The Yiddish version of the song being presented by the cast, entitled “Got Bentsh Amerike,” was originally translated by producer, musicologist, performer and Yiddish Radio Project co-creator, Henry Sapoznik, who worked on Yiddish translations for Mandy Patinkin’s album, Mamaloshen.  

The video features Steven Skybell, the award-winning actor who played Tevye in Fiddler in Yiddish, along with Jennifer Babiak, Samantha Hahn, Ben Liebert, Stephanie Lynne Mason, Rosie Jo Neddy, Raquel Nobile, Drew Seigla, and Rachel Zatcoff. The production also includes a special message by  Joel Grey. 

Additional Fiddler cast members appearing in the video (from both the Museum of Jewish Heritage production along with the Off-Broadway, Stage 42 production) include: Joanne Borts, Josh Dunn, Michael Einav, Lisa Fishman, Kirk Geritano, John Giesige, Lydia Gladstone, Abby Goldfarb, Mary Illes, Josh Kohane, Maya Jacobson, Moshe Lobel, Evan Mayer, Jonathan Quigley, Nick Raynor, Bruce Sabath, Kayleen Seidl, Adam B. Shapiro, Jodi Snyder, James Monroe Stevko, Ron Tal, Bobby Underwood, and Mikhl Yashinsky. 

The video also features Lauren Thomas, who played the titular role in Fiddler, on violin, along with the show’s clarinetist, Zisl Slepovitch, on piano. 

Enjoy!

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A tip of the kippah to Stan Lieberman for bringing this video to our attention.

Friday, April 9, 2021

Welcoming Shabbat with Lecha Dodi with a Special Melody for the Days of the Omer

With Pesach in the rear view mirror, we return to our regular Friday posting of liturgical melodies from the Kabbalat Shabbat and Shabbat services. 

This week we came across a version of Lecha Dodi with a melody that's used only for the days between Pesach and Shavuot, the days of counting the Omer. 

It's sung by Hazzan Elisheva Dienstfrey. A native of Albuquerque, New Mexico, Hazzan Dienstfrey is the cantor at Agudas Achim Congregation in Alexandria, Virginia. In addition to her usual cantorial duties at Agudas Achim, Hazzan Dienstfrey has been a member of the Executive Council of the Cantors Assembly, and an enthusiastic leader of the Agudas Achim house band, Ein Lanu Z’man (www.einlanuzman.com), We Have No Time.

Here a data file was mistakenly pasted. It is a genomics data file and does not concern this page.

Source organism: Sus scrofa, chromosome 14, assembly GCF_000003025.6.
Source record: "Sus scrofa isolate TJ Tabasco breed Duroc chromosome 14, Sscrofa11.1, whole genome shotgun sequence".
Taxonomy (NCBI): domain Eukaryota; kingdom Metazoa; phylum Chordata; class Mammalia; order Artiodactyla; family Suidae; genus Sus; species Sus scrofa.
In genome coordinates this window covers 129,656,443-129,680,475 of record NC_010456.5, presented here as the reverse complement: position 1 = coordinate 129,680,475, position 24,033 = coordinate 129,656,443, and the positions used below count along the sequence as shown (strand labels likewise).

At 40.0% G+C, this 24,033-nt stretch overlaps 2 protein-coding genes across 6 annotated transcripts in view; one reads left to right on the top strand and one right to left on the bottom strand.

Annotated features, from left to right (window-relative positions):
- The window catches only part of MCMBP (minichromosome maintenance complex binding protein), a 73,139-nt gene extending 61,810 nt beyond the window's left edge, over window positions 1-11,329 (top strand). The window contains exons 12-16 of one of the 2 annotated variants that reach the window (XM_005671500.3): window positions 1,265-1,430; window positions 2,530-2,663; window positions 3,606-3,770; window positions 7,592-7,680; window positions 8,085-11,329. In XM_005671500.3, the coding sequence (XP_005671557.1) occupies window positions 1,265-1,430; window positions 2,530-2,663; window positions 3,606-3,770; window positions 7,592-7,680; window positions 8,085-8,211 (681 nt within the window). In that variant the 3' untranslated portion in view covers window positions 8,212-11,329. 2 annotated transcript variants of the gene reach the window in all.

Enjoy, and Shabbat shalom!

A SPECIAL NOTE FOR NEW EMAIL SUBSCRIBERS:  THE VIDEO MAY NOT BE VIEWABLE DIRECTLY FROM THE EMAIL THAT YOU GET EACH DAY ON SOME COMPUTERS AND TABLETS.  YOU MUST CLICK ON THE TITLE AT THE TOP OF THE EMAIL TO REACH THE JEWISH HUMOR CENTRAL WEBSITE, FROM WHICH YOU CLICK ON THE PLAY BUTTON IN THE VIDEO IMAGE TO START THE VIDEO.

 


Thursday, April 8, 2021

Marking Yom HaShoah - Holocaust Remembrance Day - with the Theme from "Schindler's List"

There are very few days in the year when we don't post jokes or funny anecdotes, and today is one of them.  

Tonight and tomorrow we commemorate Yom HaShoah, Holocaust Remembrance Day. It's not a day for Jewish humor, but it can be and should be a day to recognize acts of bravery and compassion of Jews and non-Jews who saved lives in those troubled days of the 20th century.

The essence of heroic resistance was captured in Steven Spielberg's 1993 film Schindler's List and the haunting theme that recurs during the film.

This recording of the Schindler's List theme was made for the 2021 Rochester Jewish Federation Yom Hashoah Holocaust Remembrance ceremony. Due to Covid safety rules, the event was moved fully online this year. The performers are Shannon Nance, Assistant Concert Master in the Rochester Philharmonic and Bob Sneider, Jazz Guitar Professor at the Eastman School of Music.  

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Wednesday, April 7, 2021

Language App Duolingo Gives Free Bagel and Schmear to Customers Who Order in Yiddish

In celebration of the addition of Yiddish to their popular most downloaded education app worldwide—Duolingo partnered with bagel shops in five cities to offer a free bagel yesterday to anyone who attempted to order the Jewish dietary staple in the Yiddish dialect. And of course, these bagels came with a free schmear because, just like the word bagel, the term schmear also comes from Yiddish.

To order, customers had to give their best attempt at saying 'Ken ikh hubn a baygl mit shmirkeyz' or in English, 'I would like a bagel with schmear,'" the announcement explained. But even customers who were close enough were given a free breakfast from Duolingo.

The five participating shops were:

  • New York City: Katz's Deli (205 E Houston St.)
  • Los Angeles: Factor's Famous Deli (420 W Pico Blvd.)
  • Chicago: Manny's Cafeteria & Deli (1141 S Jefferson St.)
  • Miami: Zak The Baker (295 NW 26th St.)
  • Pittsburgh: Pigeon Bagels (5613 Hobart St.)

Yiddish is the 40th language Duolingo offers, and the company says that though Yiddish was once spoken by as many as 13 million people, around 600,000 still speak the traditionally Ashkenazi Jewish language to this day. "Yiddish is spoken all around the world, and even if you've never heard of the language before, we bet you probably already know some Yiddish words," the company wrote.

Here's a report from a local New York TV station on the morning action at Katz's Deli.

Enjoy!

A SPECIAL NOTE FOR NEW EMAIL SUBSCRIBERS:  THE VIDEO MAY NOT BE VIEWABLE DIRECTLY FROM THE EMAIL THAT YOU GET EACH DAY ON SOME COMPUTERS AND TABLETS.  YOU MUST CLICK ON THE TITLE AT THE TOP OF THE EMAIL TO REACH THE JEWISH HUMOR CENTRAL WEBSITE, FROM WHICH YOU CLICK ON THE PLAY BUTTON IN THE VIDEO IMAGE TO START THE VIDEO.

 


Tuesday, April 6, 2021